As a 15-year-old he has been conscripted into the Second World War to fight under Hitler. He was one of three survivors from his company that consisted of 140 boys between the age of 14 and 17. Seeing former Nazis returning to prominent positions in West Germany, made him want to contribute to the building of a new society - the GDR, a new state that had written on its banners the eradication of former Nazis and the creation of a ‘fairer' society.
Odermann regarded the building of the Wall as an economic necessity as the flood of refugees was detrimental to the fledging state. However, the hope was that after five years, when the economy in the GDR had been stabilised, the Wall would come down again.
When the first lines of barbed wire closed the border overnight, it wasn’t just Germans who had to adapt.
The German-born Hollywood director Billy Wilder was shooting his Cold War comedy One, Two, Three at the time in Berlin. But after 13th August, the crew could no longer access East Berlin. They had to build a copy of the Brandenburg Gate on a backlot in Munich in order to finish shooting the film. The film did not go down well at the time; only in later years would the comedy be appreciated.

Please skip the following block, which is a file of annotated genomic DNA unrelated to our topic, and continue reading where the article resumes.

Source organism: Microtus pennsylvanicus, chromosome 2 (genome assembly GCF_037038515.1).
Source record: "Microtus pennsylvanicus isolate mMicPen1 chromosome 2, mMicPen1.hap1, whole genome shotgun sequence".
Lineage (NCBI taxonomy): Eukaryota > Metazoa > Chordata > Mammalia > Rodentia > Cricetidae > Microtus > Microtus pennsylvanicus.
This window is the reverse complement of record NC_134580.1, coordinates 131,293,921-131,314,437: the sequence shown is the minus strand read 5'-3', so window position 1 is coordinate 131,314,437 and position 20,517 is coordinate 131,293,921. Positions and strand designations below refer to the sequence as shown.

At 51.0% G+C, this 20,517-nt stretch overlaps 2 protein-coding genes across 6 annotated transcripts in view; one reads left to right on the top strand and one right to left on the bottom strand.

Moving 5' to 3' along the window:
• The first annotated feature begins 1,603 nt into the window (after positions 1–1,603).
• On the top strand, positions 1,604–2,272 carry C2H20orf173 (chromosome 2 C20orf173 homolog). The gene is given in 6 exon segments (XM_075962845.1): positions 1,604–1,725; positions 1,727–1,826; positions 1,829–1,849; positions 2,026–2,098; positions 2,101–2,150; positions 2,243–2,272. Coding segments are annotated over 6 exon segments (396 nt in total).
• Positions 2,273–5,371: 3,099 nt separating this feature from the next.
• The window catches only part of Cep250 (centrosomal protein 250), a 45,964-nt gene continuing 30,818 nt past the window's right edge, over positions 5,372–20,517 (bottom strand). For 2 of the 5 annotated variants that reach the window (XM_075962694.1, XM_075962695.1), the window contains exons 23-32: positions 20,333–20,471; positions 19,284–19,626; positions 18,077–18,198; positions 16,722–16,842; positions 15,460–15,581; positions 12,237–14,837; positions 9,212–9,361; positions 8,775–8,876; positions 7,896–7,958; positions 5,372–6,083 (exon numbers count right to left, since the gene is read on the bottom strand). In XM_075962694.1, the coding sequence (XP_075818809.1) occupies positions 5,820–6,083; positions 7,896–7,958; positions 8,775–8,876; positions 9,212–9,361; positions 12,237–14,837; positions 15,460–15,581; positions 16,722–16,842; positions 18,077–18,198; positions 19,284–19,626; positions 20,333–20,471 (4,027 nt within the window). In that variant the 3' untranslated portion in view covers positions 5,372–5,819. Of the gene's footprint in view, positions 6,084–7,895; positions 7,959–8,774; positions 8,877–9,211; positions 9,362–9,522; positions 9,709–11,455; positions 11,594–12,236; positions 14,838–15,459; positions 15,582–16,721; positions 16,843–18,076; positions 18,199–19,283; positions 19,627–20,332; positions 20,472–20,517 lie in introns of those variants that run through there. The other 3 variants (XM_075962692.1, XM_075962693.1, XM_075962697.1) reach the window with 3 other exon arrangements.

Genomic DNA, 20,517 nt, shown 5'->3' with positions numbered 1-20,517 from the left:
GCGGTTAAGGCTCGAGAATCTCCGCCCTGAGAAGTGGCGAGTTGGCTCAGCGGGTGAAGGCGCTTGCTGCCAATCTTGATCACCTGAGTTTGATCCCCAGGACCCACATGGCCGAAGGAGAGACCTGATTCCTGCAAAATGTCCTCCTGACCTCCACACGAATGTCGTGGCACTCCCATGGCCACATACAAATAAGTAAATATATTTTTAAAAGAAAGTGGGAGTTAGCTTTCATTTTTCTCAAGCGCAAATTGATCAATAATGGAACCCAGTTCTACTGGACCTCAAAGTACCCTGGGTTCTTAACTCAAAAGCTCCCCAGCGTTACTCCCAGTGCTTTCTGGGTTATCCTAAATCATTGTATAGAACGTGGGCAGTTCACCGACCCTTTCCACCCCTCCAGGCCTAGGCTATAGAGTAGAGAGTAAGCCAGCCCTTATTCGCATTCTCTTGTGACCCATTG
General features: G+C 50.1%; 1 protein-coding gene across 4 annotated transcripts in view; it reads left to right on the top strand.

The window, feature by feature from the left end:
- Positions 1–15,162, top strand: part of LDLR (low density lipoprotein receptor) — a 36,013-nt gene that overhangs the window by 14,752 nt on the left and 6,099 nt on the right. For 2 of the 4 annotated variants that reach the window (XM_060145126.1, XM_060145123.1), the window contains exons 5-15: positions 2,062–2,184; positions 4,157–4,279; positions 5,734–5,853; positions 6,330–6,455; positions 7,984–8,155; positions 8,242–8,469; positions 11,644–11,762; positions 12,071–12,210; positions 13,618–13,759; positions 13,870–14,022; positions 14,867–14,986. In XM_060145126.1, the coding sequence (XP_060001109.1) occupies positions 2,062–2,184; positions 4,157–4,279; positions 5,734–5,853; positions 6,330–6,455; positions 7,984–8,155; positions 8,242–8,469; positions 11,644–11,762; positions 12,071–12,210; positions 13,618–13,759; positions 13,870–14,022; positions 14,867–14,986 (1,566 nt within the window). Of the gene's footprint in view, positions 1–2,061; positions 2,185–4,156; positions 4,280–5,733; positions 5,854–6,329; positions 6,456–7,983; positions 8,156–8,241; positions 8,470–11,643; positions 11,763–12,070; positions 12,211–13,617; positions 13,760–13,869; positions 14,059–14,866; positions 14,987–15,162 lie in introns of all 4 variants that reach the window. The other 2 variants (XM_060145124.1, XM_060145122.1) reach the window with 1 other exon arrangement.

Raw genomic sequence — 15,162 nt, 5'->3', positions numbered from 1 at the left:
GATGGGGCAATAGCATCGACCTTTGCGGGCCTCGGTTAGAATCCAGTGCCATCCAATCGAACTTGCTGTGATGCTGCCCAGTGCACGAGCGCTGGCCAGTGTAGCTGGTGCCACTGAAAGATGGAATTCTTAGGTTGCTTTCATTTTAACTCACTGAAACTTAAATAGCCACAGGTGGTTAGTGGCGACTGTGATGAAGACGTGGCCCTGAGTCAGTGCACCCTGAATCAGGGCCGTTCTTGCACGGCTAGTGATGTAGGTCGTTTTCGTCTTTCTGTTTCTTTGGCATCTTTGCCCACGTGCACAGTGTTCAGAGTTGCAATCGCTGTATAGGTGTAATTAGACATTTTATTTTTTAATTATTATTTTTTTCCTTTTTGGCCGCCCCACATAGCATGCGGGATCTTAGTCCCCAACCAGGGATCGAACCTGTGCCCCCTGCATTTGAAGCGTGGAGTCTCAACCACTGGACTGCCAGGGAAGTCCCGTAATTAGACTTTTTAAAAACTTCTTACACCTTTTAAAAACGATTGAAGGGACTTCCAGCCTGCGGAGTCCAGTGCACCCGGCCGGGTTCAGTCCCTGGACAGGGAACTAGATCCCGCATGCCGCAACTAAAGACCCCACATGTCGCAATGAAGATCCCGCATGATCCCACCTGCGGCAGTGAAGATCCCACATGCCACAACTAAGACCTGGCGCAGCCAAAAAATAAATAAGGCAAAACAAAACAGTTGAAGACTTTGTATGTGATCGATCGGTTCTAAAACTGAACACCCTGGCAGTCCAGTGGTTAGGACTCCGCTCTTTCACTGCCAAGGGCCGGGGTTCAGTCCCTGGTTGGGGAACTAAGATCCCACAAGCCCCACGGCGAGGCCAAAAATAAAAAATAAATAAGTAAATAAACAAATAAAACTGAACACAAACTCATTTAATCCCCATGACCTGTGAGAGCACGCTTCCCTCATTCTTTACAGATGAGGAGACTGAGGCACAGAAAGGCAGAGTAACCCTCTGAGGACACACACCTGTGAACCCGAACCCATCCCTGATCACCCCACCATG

In hindsight there is also comedic value in this statement by the GDR's Head of State Walter Ulbricht: "Niemand hat die Absicht eine Mauer zu errichten." ("No one has the intention of building a wall.") He made this bold claim at a press conference on 15th June 1961, less than two months before the Wall became reality.
I wonder what he would have made of it if someone had told him at the time that in less than 30 years, his 'anti-fascist protection rampart', as the wall was called in the GDR, would be sold in small multi-coloured lumps in every souvenir shop in a united 'capitalistic' Berlin.